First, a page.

You might think: Why go through the trouble? I mean, outdoor cats don’t have anyone to trim their nails for them, yet they manage pretty well. It is true that cats have a natural way of trimming their nails. Their natural urge to scratch does a good job of filling their nails and removing old claws.

A cat scratching a toy

Outdoor cats have plenty of places to do this. They rarely need help with trimming their nails. In hopes of achieving the same effect, pet owners provide scratching posts for indoor cats. Many indoor kitties easily learn to direct their urge to scratch to these posts.

However, even with scratching posts, indoor cats and elderly cats will still sport overgrown claws. The scratches on your sofas or the ones on your skin should be enough motivation for you to cut kitty’s nails. However, there are more reasons why this exercise is inevitable:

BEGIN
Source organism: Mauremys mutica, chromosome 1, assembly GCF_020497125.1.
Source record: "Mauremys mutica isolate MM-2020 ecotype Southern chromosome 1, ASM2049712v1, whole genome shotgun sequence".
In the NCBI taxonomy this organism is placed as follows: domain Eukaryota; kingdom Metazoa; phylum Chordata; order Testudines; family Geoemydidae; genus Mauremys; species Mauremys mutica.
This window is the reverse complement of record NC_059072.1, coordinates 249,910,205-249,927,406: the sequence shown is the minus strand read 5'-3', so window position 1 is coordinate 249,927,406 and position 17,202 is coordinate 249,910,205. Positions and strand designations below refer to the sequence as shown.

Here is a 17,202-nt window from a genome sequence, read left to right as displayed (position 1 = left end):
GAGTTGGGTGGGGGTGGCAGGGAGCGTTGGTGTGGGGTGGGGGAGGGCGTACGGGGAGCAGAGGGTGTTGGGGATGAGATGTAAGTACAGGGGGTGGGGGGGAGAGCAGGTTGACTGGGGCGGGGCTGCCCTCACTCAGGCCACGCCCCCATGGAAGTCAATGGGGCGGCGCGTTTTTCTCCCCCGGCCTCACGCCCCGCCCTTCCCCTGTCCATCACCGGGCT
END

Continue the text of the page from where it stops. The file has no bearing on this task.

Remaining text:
• Your cat may injure himself. Overgrown nails are a threat to your kitty. He may end up scratching himself. Furthermore, an overgrown nail will curl inwards and injure his paw and may cause infections.

  • To take care of broken nails. Older cats will often have broken nails. Such nails can cause untold damage to your kitty, members of your household, and your furniture as well.

  • Cat scratches can cause infections in humans. A scratch by a flea-infested cat may lead to a dangerous disease known as cat scratch disease. Infections may also occur from germs lodging in the cat’s claws. This is mainly because cats dig into their litter boxes with their claws.